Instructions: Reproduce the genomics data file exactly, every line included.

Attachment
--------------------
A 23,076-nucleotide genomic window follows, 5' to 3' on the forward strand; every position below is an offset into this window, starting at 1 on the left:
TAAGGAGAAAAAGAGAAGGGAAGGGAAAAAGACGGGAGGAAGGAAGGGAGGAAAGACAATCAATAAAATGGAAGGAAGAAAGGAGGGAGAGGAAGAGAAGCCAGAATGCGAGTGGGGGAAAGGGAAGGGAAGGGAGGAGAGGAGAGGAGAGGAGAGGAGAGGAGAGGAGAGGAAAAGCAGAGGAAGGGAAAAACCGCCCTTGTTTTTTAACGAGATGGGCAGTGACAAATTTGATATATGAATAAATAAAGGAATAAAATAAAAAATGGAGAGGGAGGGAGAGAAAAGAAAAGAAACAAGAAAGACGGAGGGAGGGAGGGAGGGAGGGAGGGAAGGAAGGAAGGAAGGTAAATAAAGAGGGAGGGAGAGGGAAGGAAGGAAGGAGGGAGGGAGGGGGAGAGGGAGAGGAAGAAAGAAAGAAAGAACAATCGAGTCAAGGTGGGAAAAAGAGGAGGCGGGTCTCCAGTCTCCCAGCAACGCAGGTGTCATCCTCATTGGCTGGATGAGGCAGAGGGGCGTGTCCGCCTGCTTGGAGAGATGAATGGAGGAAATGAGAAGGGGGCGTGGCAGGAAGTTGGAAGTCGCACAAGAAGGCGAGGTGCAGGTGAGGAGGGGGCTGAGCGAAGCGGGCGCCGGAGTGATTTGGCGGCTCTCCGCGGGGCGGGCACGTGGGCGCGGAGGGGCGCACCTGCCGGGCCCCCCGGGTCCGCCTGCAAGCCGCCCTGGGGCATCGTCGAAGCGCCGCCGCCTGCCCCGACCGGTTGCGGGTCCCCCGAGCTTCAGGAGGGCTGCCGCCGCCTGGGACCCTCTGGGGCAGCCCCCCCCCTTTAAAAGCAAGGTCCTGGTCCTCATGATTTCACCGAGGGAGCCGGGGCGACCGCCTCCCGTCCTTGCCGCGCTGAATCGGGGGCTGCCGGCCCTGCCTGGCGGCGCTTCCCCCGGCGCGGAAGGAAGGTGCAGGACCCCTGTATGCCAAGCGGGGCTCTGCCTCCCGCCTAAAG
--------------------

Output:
A 23,076-nucleotide genomic window follows, 5' to 3' on the forward strand; every position below is an offset into this window, starting at 1 on the left:
TAAGGAGAAAAAGAGAAGGGAAGGGAAAAAGACGGGAGGAAGGAAGGGAGGAAAGACAATCAATAAAATGGAAGGAAGAAAGGAGGGAGAGGAAGAGAAGCCAGAATGCGAGTGGGGGAAAGGGAAGGGAAGGGAGGAGAGGAGAGGAGAGGAGAGGAGAGGAGAGGAGAGGAAAAGCAGAGGAAGGGAAAAACCGCCCTTGTTTTTTAACGAGATGGGCAGTGACAAATTTGATATATGAATAAATAAAGGAATAAAATAAAAAATGGAGAGGGAGGGAGAGAAAAGAAAAGAAACAAGAAAGACGGAGGGAGGGAGGGAGGGAGGGAGGGAAGGAAGGAAGGAAGGTAAATAAAGAGGGAGGGAGAGGGAAGGAAGGAAGGAGGGAGGGAGGGGGAGAGGGAGAGGAAGAAAGAAAGAAAGAACAATCGAGTCAAGGTGGGAAAAAGAGGAGGCGGGTCTCCAGTCTCCCAGCAACGCAGGTGTCATCCTCATTGGCTGGATGAGGCAGAGGGGCGTGTCCGCCTGCTTGGAGAGATGAATGGAGGAAATGAGAAGGGGGCGTGGCAGGAAGTTGGAAGTCGCACAAGAAGGCGAGGTGCAGGTGAGGAGGGGGCTGAGCGAAGCGGGCGCCGGAGTGATTTGGCGGCTCTCCGCGGGGCGGGCACGTGGGCGCGGAGGGGCGCACCTGCCGGGCCCCCCGGGTCCGCCTGCAAGCCGCCCTGGGGCATCGTCGAAGCGCCGCCGCCTGCCCCGACCGGTTGCGGGTCCCCCGAGCTTCAGGAGGGCTGCCGCCGCCTGGGACCCTCTGGGGCAGCCCCCCCCCTTTAAAAGCAAGGTCCTGGTCCTCATGATTTCACCGAGGGAGCCGGGGCGACCGCCTCCCGTCCTTGCCGCGCTGAATCGGGGGCTGCCGGCCCTGCCTGGCGGCGCTTCCCCCGGCGCGGAAGGAAGGTGCAGGACCCCTGTATGCCAAGCGGGGCTCTGCCTCCCGCCTAAAG